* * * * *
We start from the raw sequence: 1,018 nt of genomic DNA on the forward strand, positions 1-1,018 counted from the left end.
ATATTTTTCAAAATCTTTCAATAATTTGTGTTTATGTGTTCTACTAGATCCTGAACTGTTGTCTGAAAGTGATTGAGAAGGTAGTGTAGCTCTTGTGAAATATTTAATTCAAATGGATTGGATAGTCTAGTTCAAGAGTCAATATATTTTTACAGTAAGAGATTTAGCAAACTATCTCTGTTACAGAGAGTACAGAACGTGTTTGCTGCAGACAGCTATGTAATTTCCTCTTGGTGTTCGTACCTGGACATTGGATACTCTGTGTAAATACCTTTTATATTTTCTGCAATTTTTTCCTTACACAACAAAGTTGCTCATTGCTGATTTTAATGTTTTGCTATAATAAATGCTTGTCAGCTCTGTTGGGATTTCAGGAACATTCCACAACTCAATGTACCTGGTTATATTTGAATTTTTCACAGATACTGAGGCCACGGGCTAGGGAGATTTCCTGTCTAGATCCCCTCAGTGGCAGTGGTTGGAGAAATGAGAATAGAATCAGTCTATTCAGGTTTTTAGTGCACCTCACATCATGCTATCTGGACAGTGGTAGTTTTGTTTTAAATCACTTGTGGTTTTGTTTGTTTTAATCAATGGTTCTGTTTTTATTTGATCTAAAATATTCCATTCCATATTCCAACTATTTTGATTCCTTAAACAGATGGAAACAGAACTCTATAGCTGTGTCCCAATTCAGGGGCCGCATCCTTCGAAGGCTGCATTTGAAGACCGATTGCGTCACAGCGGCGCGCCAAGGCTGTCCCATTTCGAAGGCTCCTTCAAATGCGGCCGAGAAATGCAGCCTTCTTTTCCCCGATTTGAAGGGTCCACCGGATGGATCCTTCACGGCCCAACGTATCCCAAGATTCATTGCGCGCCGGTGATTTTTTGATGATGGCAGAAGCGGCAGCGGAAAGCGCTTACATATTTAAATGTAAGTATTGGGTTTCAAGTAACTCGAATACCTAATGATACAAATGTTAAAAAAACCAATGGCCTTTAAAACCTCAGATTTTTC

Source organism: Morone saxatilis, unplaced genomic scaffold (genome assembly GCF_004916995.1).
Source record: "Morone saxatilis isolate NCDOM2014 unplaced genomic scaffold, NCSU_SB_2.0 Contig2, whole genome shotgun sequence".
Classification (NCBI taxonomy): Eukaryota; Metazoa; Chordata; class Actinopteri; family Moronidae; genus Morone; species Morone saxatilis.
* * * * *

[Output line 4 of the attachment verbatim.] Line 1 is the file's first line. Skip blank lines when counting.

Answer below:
Source record: "Morone saxatilis isolate NCDOM2014 unplaced genomic scaffold, NCSU_SB_2.0 Contig2, whole genome shotgun sequence".